Short-term inflation expectations for the United States fell to a more than two-year low in early June, helping boost consumer confidence. Specialists determined that Americans expect prices to rise at an annual rate of 3.3% over the next year, below the 4.2% projected in May, according to the preliminary reading for June from the University of Michigan.
He confidence index rose to a four-month high of 63.9%, also helped by the deal to resolve the debt ceiling crisis, the report showed on Friday. The median estimate in a Bloomberg survey of economists pointed to a reading of 60%.
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Despite the boost in confidence, Americans became more concerned about their income, the report showed. The labor market, which has long supported strong consumer spending, has more balanced in recent months, meaning that workers no longer see the solid wage gains of recent years.
“Confidence is now 28% above the record low of a year ago and may be resuming its upward trajectory since,” Joanne Hsu, the survey’s director, said in a statement. “However, as it stands, sentiment remains low by historical standards as earnings expectations have softened.”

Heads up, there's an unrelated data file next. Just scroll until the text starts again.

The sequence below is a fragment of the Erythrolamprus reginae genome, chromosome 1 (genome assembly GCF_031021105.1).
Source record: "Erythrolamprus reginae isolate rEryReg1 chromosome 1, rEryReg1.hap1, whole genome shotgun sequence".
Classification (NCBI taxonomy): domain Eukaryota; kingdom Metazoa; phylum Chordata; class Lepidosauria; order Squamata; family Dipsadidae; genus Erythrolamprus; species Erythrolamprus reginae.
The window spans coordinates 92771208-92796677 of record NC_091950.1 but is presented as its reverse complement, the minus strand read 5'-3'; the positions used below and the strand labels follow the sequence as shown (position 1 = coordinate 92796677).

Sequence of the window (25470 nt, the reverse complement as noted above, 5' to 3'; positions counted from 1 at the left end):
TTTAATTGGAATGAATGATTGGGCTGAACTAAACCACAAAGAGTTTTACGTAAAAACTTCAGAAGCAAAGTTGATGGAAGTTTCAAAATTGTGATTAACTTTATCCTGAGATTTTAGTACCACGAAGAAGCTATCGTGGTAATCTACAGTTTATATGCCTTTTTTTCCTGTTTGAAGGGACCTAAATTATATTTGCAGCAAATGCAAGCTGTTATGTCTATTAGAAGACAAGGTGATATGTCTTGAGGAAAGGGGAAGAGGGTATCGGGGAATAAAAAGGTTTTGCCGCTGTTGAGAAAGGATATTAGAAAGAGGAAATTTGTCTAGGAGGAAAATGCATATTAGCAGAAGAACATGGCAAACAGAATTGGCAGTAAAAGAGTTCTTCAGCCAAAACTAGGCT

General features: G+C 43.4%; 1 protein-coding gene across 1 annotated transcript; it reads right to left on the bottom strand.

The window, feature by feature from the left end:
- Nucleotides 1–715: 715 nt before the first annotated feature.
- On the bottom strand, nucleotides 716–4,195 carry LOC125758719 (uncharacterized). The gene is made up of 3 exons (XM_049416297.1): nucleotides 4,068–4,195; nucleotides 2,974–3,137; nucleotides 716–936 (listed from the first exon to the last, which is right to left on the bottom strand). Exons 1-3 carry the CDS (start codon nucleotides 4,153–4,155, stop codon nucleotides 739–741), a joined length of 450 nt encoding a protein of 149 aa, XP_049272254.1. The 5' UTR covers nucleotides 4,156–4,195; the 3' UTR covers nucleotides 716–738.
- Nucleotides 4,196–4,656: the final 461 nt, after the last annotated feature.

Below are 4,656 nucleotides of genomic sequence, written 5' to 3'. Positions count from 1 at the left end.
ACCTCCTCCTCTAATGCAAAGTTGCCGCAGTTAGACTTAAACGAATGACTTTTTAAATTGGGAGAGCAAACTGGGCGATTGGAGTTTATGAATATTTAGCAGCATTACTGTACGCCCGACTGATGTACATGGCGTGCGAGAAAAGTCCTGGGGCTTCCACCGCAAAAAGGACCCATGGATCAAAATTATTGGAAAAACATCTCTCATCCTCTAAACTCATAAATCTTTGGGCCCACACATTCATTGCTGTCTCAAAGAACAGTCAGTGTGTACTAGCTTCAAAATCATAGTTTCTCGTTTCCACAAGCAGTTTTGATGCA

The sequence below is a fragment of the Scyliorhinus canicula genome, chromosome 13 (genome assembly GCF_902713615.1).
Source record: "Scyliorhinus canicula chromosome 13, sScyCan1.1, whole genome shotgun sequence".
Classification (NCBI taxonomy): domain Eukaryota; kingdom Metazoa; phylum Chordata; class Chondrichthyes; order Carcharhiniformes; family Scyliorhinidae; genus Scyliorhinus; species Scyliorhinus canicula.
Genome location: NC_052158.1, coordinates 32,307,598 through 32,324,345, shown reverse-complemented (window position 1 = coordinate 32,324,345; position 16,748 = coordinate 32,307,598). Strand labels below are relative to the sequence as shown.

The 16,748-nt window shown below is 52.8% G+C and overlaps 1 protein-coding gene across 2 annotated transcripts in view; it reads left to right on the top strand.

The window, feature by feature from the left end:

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Concern for the labor market
The report indicated more concern among consumers about the job market. The drop in near-term inflation expectations were visible across all age, income and education groups, according to the university. They forecast costs to rise 3% over the next five to 10 years, compared with 3.1% last month.
The measure of current conditions rose to 68 from 64.9 percent, while the measure of expected conditions advanced to a four-month high of 61.3 percent.
A gauge of purchasing conditions for durable goods rose this month to the highest level since August 2021. Consumer perceptions of their current financial situation were the weakest this year.